Artist top 50 songs
See Similar Artists
Scale the Summit is an American instrumental progressive metal band based out of Houston, Texas. It formed in 2004 and signed to Prosthetic Records. The band is influenced by other progressive acts such as Cynic and Dream Theater. The band gained notice as part of the Progressive Nation 2009 tour with Dream Theater, Zappa Plays Zappa and Bigelf.
Chris Letchford and Travis Levrier grew up in the same neighborhood, but never played music together until 2004, after they reconnected a few years earlier in a record store discussing a common interest, Between the Buried and Me. The duo formed a metal band in Houston that had trouble finding a bass guitarist and drummer. Letchford was set to attend the Los Angeles Musicians Institute a year after the band's formation, and Levrier decided to attend as well. The duo mainly hoped to meet new people to join their band, reasoning that their chances of doing so would be highest there, and after only a few months they met Jordan Eberhardt and Pat Skeffington, who joined on bass guitar and drums respectively. They first noticed Skeffington when they saw him wearing a Between the Buried and Me T-shirt with drumsticks protruding from his backpack, and Eberhardt joined in response to an ad the trio placed on Myspace. Reflecting on the experience, Letchford explained, "I still think to this day that it was just meant to be, as moving out to Los Angeles didn't guarantee anything. I think we all just crossed paths at the perfect time."
Although the band played typical technical metal with a vocalist in Houston, Letchford and Levrier noted a change in their sound when they started writing again in Los Angeles. After writing their first song, "Rode In on Horseback", the duo realized the material sounded as if it was already complete, without being written for a singer, and so the duo dismissed the idea of finding another singer. The duo took two years of classes at the Institute, where their new band recorded four songs on a demo and played shows around the town. To make it easier to pursue a career in the band, Letchford and Levrier convinced Eberhardt and Skeffington, whom they had never met before attending school, to move to Houston with them instead of basing the band in Los Angeles. Letchford later explained that despite enjoying the area's natural beauty he felt the music scene in Los Angeles was too crowded and difficult to survive in. The band's formation was temporarily threatened by Levrier finding work for a band called Into the Moat, which he considered joining permanently, but Letchford sent him a demo recording of the song "Omni" (a song that would appear on the band's debut album, Monument), and Levrier changed his mind. Into the Moat disbanded in spite of touring with acts such as Between the Buried and Me and The Black Dahlia Murder.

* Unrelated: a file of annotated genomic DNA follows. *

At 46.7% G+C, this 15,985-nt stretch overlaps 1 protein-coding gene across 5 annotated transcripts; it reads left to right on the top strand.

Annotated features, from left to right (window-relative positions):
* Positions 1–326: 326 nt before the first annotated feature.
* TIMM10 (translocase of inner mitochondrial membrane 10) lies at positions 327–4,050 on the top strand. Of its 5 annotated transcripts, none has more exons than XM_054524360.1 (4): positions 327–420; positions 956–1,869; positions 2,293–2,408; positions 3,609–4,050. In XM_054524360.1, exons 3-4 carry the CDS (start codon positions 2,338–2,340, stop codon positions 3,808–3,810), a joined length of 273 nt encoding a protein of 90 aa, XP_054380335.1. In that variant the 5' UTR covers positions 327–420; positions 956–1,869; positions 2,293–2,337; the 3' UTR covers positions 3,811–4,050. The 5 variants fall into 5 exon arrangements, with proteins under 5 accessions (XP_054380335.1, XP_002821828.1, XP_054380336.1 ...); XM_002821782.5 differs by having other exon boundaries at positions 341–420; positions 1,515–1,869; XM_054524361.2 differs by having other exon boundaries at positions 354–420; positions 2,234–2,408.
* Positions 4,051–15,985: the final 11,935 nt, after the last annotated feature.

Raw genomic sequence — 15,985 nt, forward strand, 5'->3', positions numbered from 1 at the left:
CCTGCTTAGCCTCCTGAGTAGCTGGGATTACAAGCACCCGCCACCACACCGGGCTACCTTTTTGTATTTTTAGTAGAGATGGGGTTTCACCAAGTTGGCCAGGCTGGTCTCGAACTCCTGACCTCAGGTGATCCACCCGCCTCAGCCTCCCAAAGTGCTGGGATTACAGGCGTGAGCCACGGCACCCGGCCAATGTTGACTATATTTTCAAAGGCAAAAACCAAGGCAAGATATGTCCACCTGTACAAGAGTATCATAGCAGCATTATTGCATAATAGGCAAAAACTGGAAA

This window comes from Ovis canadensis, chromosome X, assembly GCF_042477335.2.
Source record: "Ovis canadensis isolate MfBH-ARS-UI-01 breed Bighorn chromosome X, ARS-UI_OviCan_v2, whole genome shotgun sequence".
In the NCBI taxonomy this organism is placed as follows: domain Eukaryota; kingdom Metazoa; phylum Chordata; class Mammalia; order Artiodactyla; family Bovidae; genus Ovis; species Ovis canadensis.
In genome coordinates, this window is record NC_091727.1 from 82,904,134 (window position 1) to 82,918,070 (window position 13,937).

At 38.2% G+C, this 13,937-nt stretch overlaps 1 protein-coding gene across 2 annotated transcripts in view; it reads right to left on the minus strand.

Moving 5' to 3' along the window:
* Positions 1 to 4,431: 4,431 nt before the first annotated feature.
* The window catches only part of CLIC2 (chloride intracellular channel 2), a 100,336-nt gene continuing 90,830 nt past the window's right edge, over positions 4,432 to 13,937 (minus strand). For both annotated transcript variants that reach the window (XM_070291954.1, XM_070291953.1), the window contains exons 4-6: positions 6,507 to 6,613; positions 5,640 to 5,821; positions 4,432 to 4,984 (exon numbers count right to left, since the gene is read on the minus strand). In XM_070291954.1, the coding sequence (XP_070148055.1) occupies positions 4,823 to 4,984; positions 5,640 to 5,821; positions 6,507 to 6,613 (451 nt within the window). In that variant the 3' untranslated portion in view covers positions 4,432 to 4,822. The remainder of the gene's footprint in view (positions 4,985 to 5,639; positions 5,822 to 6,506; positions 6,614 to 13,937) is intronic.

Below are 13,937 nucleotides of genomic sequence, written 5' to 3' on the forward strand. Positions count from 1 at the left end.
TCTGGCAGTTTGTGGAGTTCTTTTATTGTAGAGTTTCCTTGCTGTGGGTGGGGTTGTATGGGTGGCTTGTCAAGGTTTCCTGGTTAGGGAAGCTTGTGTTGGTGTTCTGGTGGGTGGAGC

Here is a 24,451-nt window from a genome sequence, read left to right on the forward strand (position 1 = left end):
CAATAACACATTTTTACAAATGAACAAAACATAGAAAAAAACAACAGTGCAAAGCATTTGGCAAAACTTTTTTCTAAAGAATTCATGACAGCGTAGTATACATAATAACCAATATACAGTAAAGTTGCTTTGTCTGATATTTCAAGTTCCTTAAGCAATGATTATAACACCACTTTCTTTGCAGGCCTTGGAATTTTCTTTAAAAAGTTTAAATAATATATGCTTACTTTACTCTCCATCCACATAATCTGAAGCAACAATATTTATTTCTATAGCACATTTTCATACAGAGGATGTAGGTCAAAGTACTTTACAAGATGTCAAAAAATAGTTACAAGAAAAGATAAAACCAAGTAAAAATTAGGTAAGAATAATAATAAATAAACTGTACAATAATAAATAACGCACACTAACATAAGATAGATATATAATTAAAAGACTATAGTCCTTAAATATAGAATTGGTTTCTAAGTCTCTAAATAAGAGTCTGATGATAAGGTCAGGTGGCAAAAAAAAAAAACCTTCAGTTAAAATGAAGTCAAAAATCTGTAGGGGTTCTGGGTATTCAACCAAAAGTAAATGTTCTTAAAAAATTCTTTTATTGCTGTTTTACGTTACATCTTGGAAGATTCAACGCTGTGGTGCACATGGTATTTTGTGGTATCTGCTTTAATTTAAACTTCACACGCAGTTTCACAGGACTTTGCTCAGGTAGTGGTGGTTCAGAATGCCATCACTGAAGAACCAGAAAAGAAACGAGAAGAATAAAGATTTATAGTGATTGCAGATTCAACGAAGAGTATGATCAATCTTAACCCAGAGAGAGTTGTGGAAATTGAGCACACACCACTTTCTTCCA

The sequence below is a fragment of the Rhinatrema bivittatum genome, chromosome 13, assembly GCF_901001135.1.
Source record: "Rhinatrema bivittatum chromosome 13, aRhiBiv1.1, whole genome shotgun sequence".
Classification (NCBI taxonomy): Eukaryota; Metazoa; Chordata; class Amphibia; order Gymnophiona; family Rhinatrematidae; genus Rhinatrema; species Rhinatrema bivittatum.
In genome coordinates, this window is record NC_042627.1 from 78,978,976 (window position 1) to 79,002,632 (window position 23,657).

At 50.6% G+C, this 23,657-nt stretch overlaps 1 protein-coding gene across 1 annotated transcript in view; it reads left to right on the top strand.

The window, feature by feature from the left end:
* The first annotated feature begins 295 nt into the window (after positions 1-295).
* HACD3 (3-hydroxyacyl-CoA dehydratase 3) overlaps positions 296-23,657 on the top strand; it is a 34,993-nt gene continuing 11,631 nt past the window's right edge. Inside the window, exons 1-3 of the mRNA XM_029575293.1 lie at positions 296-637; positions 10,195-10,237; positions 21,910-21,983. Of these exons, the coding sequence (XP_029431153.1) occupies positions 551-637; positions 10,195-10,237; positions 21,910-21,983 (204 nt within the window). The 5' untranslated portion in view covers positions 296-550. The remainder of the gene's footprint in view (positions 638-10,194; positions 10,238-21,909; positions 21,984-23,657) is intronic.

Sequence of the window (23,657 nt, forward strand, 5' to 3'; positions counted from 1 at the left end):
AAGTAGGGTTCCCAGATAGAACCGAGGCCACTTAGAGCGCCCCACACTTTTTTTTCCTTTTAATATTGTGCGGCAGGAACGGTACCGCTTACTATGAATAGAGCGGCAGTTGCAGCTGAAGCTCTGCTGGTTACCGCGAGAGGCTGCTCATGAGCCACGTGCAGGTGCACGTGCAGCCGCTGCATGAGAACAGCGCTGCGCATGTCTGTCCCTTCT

Levrier coined the name "Scale the Summit" when he perused a photography book and saw a picture titled "The Summit", and mentioned the name as soon as it came to mind; the group took the name immediately.
Scale the Summit members thoroughly rehearse songs to record albums quickly, and seek to perform their songs live exactly as recorded. Letchford estimates that most of the material remains the same between pre-recording rehearsals and during recording, even though the group sometimes alters the songs as they go. The band refer to their style of music "adventure metal", a term which Letchford states originated from how listeners on the Musician's Institute campus told him and Levrier that they felt the music was taking them on a journey as they listened. Before their first album, the band were often told they needed a vocalist, but Letchford stated the group has always been against the idea, even a guest vocalist. Lacking a vocalist enables the band to avoid the verse-chorus-verse songwriting strategy that most bands with singers need to use to accommodate the lyrics. Letchford feels that writing music to be complete without vocals is more difficult.
Song titles are usually selected after the songs are recorded by listening to the finished recording and brainstorming. The process for song title selection can be lengthy. Due to rhythmical complexity ("off-time chugs"), the use of extended range guitars, and the general "vibe", their music is often ascribed to be djent despite much of their material being "clean channel" which contradicts the early onomatopoeic etymology of the genre's name. Read more on Last.fm
. User-contributed text is available under the Creative Commons By-SA License; additional terms may apply.